After almost twenty years of gestation, this remarkable project conceived by Kam Lee, historic singer of the seminal Massacre, as well as involved in several other bands including The Grotesquery, in the company of another extreme metal stakhanovist as Rogga Johansson, finally finds its outlet. Just from this band is appropriate to start to define the sound of Akatharta: in fact, if already in occasion of the association with the Swedish guitarist was shown a propensity to a death by frequent slowdowns and inserted in a horror imaginary of Lovecraftian inspiration, put on his own Lee accentuates the doom component of the sound, while at a lyrical level the attention is moved to EVP (Electronic Voice Phenomena) and the possession by the pneuma akatharta (unclean spirits) of biblical memory. The result is an album of great compactness, developed on eight tracks (plus the cover of Dethroned Emperor of Celtic Frost) morbidly effective that find their apotheosis in magnificent tracks such as Pneumata, not coincidentally released previously as a single, and Nocturnal Interment, with its ritual evocation of the unclean spirit; the rest is not less and is expressed through a death doom well balanced between the two components, with the roughness and the impact of the first that flows naturally into the rhythmic bradycardic of the second. Kam Lee, then, is at wedding with this sound, being able to exhibit his growl that brings to school many of his younger emuli, well assisted by the valuable guitarist and bassist Aaron Whitsell (along with the vocalist also in the band that bears his name, as well as in Cropsy Maniac) and metronomic drummer Travis Ruvo (also in Cropsy Maniac, and Echelon). Spiritus Immundus turns out to be a work that should leave its mark in those who appreciate sounds between funeral and death doom more raw, finding myself only partially agree with the presentation notes when they are credited as possible references, Thergothon and Mournful Congregation, while I think at least misleading to mention My Dying Bride (there is no trace of the gothic and decadent romanticism of the English band) or even Skepticism (unlikely, if only for the absence of a basic instrument in the sound of the Finns as the organ). It’s much better to get your own idea of the content of the album by listening to it and, if you’re a doom fan, the appreciation will come naturally, because here the genre is performed by a group of experienced and sufficiently inspired musicians, able to handle anything but trivially the matter and giving it back in the form of a very heavy and oppressive tombstone.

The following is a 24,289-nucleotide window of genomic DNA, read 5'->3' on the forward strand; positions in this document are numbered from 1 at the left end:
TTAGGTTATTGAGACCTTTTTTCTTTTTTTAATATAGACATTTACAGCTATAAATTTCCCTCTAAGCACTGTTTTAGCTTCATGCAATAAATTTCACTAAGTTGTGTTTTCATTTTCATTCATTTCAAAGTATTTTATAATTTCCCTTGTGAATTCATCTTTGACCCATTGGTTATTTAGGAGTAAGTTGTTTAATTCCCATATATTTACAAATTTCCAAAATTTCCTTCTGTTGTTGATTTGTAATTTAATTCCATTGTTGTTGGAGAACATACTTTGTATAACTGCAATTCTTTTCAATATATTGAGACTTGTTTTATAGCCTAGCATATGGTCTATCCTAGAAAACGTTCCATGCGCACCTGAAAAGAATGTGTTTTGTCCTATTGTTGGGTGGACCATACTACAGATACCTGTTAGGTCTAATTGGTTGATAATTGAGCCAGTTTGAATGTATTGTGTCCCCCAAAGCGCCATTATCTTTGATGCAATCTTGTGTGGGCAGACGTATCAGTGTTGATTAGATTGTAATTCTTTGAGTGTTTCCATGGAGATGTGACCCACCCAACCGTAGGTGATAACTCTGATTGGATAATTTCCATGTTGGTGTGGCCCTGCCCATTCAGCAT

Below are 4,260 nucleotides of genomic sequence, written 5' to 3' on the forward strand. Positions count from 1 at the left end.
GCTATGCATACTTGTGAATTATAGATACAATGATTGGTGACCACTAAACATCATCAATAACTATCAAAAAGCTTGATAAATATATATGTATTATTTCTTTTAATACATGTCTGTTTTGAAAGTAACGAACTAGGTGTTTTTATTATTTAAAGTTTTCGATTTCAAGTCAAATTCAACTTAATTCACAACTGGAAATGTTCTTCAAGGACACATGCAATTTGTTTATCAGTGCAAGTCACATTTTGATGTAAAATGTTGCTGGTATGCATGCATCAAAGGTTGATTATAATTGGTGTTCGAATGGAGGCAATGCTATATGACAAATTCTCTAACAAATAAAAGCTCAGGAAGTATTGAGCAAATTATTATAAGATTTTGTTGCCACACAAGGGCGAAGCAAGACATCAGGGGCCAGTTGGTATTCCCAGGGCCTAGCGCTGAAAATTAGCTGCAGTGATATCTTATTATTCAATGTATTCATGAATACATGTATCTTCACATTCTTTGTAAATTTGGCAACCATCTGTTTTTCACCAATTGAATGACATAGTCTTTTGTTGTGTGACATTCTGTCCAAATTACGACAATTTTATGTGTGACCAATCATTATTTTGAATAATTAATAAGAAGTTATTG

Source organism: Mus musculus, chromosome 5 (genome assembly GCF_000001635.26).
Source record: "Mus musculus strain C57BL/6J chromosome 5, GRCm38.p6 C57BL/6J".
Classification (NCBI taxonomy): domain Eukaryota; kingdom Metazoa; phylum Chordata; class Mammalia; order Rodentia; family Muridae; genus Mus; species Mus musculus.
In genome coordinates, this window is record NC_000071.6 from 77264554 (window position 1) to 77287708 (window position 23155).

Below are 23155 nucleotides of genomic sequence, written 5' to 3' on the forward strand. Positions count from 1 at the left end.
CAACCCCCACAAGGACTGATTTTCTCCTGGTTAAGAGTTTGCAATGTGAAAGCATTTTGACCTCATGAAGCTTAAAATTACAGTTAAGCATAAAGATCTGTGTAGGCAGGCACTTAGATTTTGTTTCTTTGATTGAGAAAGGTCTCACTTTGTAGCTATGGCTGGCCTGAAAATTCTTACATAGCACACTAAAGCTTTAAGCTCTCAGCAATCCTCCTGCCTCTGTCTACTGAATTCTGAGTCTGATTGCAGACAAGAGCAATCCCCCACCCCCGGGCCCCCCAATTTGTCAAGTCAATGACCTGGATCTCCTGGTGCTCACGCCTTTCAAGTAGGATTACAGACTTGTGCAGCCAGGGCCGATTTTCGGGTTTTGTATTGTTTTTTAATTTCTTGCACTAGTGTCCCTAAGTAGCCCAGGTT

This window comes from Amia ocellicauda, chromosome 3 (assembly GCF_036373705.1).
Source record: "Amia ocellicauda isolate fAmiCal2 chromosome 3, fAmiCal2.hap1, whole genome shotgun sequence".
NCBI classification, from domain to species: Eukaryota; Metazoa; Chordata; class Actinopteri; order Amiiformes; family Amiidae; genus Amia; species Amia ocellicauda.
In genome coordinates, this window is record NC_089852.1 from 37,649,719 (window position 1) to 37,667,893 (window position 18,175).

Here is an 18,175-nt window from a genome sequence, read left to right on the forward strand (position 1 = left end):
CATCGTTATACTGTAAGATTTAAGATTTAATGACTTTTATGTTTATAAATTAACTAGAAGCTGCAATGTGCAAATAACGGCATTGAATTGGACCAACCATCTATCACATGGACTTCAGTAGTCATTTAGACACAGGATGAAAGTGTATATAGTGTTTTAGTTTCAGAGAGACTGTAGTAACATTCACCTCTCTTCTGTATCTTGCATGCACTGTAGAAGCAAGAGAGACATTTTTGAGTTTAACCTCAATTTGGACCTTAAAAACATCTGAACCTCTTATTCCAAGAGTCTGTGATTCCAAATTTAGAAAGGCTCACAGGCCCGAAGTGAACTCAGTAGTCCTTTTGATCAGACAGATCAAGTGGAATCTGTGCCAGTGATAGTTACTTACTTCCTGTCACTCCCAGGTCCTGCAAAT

2017 – Pulverised Records